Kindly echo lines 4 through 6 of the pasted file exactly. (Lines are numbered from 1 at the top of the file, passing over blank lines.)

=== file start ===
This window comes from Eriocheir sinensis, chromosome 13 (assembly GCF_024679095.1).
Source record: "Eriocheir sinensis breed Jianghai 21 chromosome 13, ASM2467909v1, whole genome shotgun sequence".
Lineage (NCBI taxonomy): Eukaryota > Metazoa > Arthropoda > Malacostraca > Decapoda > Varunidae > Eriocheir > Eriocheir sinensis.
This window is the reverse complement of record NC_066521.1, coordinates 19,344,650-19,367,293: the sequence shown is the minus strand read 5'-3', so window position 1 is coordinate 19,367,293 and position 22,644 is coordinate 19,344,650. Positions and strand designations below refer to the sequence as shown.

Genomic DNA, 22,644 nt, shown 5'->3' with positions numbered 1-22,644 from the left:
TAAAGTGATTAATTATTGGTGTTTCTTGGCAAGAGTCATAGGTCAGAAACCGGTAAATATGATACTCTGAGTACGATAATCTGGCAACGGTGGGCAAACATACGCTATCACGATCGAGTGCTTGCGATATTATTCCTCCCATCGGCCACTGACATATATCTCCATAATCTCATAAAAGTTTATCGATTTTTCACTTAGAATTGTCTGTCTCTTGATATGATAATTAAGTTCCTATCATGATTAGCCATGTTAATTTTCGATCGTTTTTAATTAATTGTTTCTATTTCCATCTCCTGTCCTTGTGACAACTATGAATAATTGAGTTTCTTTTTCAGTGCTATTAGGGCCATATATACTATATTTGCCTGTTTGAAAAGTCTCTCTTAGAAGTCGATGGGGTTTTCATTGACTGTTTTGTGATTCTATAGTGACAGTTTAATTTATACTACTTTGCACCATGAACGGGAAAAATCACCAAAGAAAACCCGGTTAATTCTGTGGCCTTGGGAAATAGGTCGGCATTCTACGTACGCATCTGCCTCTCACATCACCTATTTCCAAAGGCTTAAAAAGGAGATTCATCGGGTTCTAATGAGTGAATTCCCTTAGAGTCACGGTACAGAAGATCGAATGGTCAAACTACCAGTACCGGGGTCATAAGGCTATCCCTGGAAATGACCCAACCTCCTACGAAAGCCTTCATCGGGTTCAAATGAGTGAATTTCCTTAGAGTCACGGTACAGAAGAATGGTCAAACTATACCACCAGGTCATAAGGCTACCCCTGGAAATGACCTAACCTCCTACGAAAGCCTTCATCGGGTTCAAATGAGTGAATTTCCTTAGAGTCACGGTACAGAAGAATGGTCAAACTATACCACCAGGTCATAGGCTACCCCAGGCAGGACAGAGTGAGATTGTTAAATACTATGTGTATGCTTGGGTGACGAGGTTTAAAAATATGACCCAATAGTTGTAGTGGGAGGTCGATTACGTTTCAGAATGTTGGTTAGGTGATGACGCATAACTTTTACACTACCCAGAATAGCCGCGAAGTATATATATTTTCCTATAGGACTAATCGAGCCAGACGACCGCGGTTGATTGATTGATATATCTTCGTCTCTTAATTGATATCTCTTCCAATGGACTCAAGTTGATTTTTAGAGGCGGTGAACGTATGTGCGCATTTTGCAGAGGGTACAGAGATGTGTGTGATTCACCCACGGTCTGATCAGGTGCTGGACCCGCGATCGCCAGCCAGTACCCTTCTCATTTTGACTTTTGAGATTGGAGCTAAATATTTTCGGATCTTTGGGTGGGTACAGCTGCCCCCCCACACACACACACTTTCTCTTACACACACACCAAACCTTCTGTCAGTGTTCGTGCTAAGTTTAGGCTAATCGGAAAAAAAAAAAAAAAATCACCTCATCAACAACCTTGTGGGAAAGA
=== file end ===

This window is the reverse complement of record NC_066521.1, coordinates 19,344,650-19,367,293: the sequence shown is the minus strand read 5'-3', so window position 1 is coordinate 19,367,293 and position 22,644 is coordinate 19,344,650. Positions and strand designations below refer to the sequence as shown.

Genomic DNA, 22,644 nt, shown 5'->3' with positions numbered 1-22,644 from the left:
TAAAGTGATTAATTATTGGTGTTTCTTGGCAAGAGTCATAGGTCAGAAACCGGTAAATATGATACTCTGAGTACGATAATCTGGCAACGGTGGGCAAACATACGCTATCACGATCGAGTGCTTGCGATATTATTCCTCCCATCGGCCACTGACATATATCTCCATAATCTCATAAAAGTTTATCGATTTTTCACTTAGAATTGTCTGTCTCTTGATATGATAATTAAGTTCCTATCATGATTAGCCATGTTAATTTTCGATCGTTTTTAATTAATTGTTTCTATTTCCATCTCCTGTCCTTGTGACAACTATGAATAATTGAGTTTCTTTTTCAGTGCTATTAGGGCCATATATACTATATTTGCCTGTTTGAAAAGTCTCTCTTAGAAGTCGATGGGGTTTTCATTGACTGTTTTGTGATTCTATAGTGACAGTTTAATTTATACTACTTTGCACCATGAACGGGAAAAATCACCAAAGAAAACCCGGTTAATTCTGTGGCCTTGGGAAATAGGTCGGCATTCTACGTACGCATCTGCCTCTCACATCACCTATTTCCAAAGGCTTAAAAAGGAGATTCATCGGGTTCTAATGAGTGAATTCCCTTAGAGTCACGGTACAGAAGATCGAATGGTCAAACTACCAGTACCGGGGTCATAAGGCTATCCCTGGAAATGACCCAACCTCCTACGAAAGCCTTCATCGGGTTCAAATGAGTGAATTTCCTTAGAGTCACGGTACAGAAGAATGGTCAAACTATACCACCAGGTCATAAGGCTACCCCTGGAAATGACCTAACCTCCTACGAAAGCCTTCATCGGGTTCAAATGAGTGAATTTCCTTAGAGTCACGGTACAGAAGAATGGTCAAACTATACCACCAGGTCATAGGCTACCCCAGGCAGGACAGAGTGAGATTGTTAAATACTATGTGTATGCTTGGGTGACGAGGTTTAAAAATATGACCCAATAGTTGTAGTGGGAGGTCGATTACGTTTCAGAATGTTGGTTAGGTGATGACGCATAACTTTTACACTACCCAGAATAGCCGCGAAGTATATATATTTTCCTATAGGACTAATCGAGCCAGACGACCGCGGTTGATTGATTGATATATCTTCGTCTCTTAATTGATATCTCTTCCAATGGACTCAAGTTGATTTTTAGAGGCGGTGAACGTATGTGCGCATTTTGCAGAGGGTACAGAGATGTGTGTGATTCACCCACGGTCTGATCAGGTGCTGGACCCGCGATCGCCAGCCAGTACCCTTCTCATTTTGACTTTTGAGATTGGAGCTAAATATTTTCGGATCTTTGGGTGGGTACAGCTGCCCCCCCACACACACACACTTTCTCTTACACACACACCAAACCTTCTGTCAGTGTTCGTGCTAAGTTTAGGCTAATCGGAAAAAAAAAAAAAAAATCACCTCATCAACAACCTTGTGGGAAAGA